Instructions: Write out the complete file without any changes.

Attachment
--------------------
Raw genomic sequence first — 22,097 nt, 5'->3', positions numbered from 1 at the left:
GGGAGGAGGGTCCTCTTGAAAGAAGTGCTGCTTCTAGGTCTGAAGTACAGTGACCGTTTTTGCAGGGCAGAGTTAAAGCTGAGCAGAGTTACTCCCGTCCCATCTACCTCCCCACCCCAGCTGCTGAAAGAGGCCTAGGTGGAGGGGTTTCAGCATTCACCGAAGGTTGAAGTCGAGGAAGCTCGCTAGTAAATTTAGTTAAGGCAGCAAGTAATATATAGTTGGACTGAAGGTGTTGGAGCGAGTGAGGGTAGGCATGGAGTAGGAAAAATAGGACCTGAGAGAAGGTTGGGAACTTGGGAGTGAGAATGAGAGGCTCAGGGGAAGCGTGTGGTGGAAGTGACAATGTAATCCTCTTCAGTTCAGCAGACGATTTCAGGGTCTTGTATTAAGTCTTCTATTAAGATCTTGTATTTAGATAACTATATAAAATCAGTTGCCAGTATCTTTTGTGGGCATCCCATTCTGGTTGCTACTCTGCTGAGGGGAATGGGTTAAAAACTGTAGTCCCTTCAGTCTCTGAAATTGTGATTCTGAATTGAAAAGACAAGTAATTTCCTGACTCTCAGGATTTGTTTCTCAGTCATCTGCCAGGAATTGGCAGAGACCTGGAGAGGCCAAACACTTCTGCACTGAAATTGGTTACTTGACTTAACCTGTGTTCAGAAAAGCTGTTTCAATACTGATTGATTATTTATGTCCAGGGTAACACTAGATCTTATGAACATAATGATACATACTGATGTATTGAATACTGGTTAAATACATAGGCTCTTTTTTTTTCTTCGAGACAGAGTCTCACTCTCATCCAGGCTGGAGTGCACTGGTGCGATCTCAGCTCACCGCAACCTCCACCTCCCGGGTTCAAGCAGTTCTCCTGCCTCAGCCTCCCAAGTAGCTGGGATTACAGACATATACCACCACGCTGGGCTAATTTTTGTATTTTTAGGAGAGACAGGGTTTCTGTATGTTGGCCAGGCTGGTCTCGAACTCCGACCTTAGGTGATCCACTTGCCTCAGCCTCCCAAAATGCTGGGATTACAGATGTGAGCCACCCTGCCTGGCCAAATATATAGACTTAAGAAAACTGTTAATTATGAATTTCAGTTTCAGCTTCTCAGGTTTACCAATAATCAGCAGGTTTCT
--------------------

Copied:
Raw genomic sequence first — 22,097 nt, 5'->3', positions numbered from 1 at the left:
GGGAGGAGGGTCCTCTTGAAAGAAGTGCTGCTTCTAGGTCTGAAGTACAGTGACCGTTTTTGCAGGGCAGAGTTAAAGCTGAGCAGAGTTACTCCCGTCCCATCTACCTCCCCACCCCAGCTGCTGAAAGAGGCCTAGGTGGAGGGGTTTCAGCATTCACCGAAGGTTGAAGTCGAGGAAGCTCGCTAGTAAATTTAGTTAAGGCAGCAAGTAATATATAGTTGGACTGAAGGTGTTGGAGCGAGTGAGGGTAGGCATGGAGTAGGAAAAATAGGACCTGAGAGAAGGTTGGGAACTTGGGAGTGAGAATGAGAGGCTCAGGGGAAGCGTGTGGTGGAAGTGACAATGTAATCCTCTTCAGTTCAGCAGACGATTTCAGGGTCTTGTATTAAGTCTTCTATTAAGATCTTGTATTTAGATAACTATATAAAATCAGTTGCCAGTATCTTTTGTGGGCATCCCATTCTGGTTGCTACTCTGCTGAGGGGAATGGGTTAAAAACTGTAGTCCCTTCAGTCTCTGAAATTGTGATTCTGAATTGAAAAGACAAGTAATTTCCTGACTCTCAGGATTTGTTTCTCAGTCATCTGCCAGGAATTGGCAGAGACCTGGAGAGGCCAAACACTTCTGCACTGAAATTGGTTACTTGACTTAACCTGTGTTCAGAAAAGCTGTTTCAATACTGATTGATTATTTATGTCCAGGGTAACACTAGATCTTATGAACATAATGATACATACTGATGTATTGAATACTGGTTAAATACATAGGCTCTTTTTTTTTCTTCGAGACAGAGTCTCACTCTCATCCAGGCTGGAGTGCACTGGTGCGATCTCAGCTCACCGCAACCTCCACCTCCCGGGTTCAAGCAGTTCTCCTGCCTCAGCCTCCCAAGTAGCTGGGATTACAGACATATACCACCACGCTGGGCTAATTTTTGTATTTTTAGGAGAGACAGGGTTTCTGTATGTTGGCCAGGCTGGTCTCGAACTCCGACCTTAGGTGATCCACTTGCCTCAGCCTCCCAAAATGCTGGGATTACAGATGTGAGCCACCCTGCCTGGCCAAATATATAGACTTAAGAAAACTGTTAATTATGAATTTCAGTTTCAGCTTCTCAGGTTTACCAATAATCAGCAGGTTTCT